Tiny Organ Controls Blood Pressure

Tiny Organ Controls Blood Pressure

Posted on : October 17, 2016
Close-up Of A Doctor's Hand Checking Blood Pressure Of A Patient

Close-up Of A Doctor’s Hand Checking Blood Pressure Of A Patient

The mere size of a grain of rice, the carotid body, located between two major arteries of the neck that supply the brain with blood, has recently been discovered to control blood pressure.

Clinical scientists at the University of Bristol found a new way to treat high blood pressure in their research “Unilateral carotid body resection in resistant hypertension: a safety and feasibility trial.”

Led by Professor Julian Paton at the University of Bristol and Dr. Angus Nightingale at the Bristol Heart Institute, their paper was published in the Journal of American College of Cardiology. The research points out that the carotid bodies are a possible cause of high blood pressure and with this understanding offer a new approach to treatment.

The research further indicates that removing one carotid body from some patients with high blood pressure caused an immediate and sustained fall in blood pressure. “The reduction in blood pressure we have seen are impressive — more than you would see with pharmacological medication — and demonstrate the exciting potential there now is for targeting the carotid body to treat hypertension,” said Dr. Nightingale.

The carotid bodies detect levels of oxygen in blood and when this falls they tell the body there is a possible emergency and signal the brain to increase breathing and blood pressure.

“Treating the carotid body is a novel approach and a potential game changer as we believe we are reducing one of the main causes for hypertension in many patients. High blood pressure treatment typically tackles the symptoms targeting the end organs such as the heart, kidneys and blood vessels, and not the causes,” said Professor Paton.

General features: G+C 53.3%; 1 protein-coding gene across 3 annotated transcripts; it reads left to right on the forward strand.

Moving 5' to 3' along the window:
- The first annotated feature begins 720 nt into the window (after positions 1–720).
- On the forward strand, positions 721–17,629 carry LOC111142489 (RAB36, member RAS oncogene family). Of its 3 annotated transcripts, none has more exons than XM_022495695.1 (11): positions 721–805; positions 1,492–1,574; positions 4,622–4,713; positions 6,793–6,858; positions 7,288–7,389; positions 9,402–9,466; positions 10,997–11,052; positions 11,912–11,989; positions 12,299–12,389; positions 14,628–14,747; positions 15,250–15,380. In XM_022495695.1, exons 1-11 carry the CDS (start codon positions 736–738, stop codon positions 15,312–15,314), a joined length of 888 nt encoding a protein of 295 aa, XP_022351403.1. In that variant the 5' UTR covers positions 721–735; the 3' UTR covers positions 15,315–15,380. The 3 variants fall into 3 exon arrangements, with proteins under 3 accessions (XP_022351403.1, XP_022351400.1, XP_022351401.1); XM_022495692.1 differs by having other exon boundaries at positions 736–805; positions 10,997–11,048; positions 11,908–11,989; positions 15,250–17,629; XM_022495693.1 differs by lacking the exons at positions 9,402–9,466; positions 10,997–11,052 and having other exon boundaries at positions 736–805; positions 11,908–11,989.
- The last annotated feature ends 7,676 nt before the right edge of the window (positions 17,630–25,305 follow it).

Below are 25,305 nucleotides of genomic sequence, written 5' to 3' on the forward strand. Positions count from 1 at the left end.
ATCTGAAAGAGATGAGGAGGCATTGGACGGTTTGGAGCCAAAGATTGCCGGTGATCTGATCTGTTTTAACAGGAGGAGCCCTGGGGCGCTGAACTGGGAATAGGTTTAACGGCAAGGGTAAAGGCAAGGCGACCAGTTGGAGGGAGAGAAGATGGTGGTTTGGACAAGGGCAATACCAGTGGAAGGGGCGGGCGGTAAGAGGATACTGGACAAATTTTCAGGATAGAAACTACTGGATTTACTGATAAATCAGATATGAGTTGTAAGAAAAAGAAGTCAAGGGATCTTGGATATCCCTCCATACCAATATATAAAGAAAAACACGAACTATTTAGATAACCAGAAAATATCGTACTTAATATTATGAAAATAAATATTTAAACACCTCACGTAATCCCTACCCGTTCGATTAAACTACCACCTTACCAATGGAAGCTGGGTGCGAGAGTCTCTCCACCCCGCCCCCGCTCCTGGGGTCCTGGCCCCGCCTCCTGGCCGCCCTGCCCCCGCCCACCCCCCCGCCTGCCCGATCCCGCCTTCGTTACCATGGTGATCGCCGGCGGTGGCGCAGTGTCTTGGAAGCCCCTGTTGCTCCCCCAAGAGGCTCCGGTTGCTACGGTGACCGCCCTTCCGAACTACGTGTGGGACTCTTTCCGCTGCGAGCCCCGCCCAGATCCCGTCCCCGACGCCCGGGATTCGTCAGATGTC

“Most importantly, we have developed some unique tests to assess which patients have overactive carotid bodies,” said Dr. Nightingale. “This now gives us a way to personalize treatment, which is essential as there are multiple reasons why high blood pressure develops.”

The clinical trial demonstrated that the carotid bodies in patients who responded to resection had raised carotid body activity. These patients breathed more at rest and produced exaggerated breathing responses when the oxygen level in their blood was lowered.

“Although this surgical approach to controlling high blood pressure was successful, we don’t think this will be the solution in the long term. We now need to find a drug that dampens down an overactive carotid body and resets the blood pressure thermostat to a normal level,” said Dr. Nightingale.

Professor Paton believes this breakthrough will lead to the first novel anti-hypertensive treatment strategy in more than 15 years and can effectively reduce blood pressure in patients with resistant hypertension.

High Blood Pressure Quick Facts

  • A very common medical condition effecting about 1 in 5 people
  • By the time you reach 55 to 65 years of age, you will have about a 40% chance of having high blood pressure
  • When you are 55 to 65 years of age, you will have a 90% chance of developing it in the next 20 years
  • Ideal blood pressure reading is 140/90. If you have diabetes, your target would be less than 130/80
  • If you do not treat or control your high blood pressure, you will be at an increased risk of stroke, heart attack, blood vessel disease, and heart failure
  • High blood pressure may run in your family. Know your family medical history so you can have your blood pressure checked regularly
  • Eat a healthy diet that is low in sodium. Get regular exercise. Limit your intake of alcohol and caffeine. Lose weight if you are overweight. And if you smoke, quit
  • Experts estimate that about 30% of all high blood pressure is caused by consuming too much salt

Do you have questions about high blood pressure? Come speak with a BIMC doctor today.

Health-e reporting along with sources: Daily Express; Economic Times; innovateli.com; Telegraph; Science Daily; Health canoe

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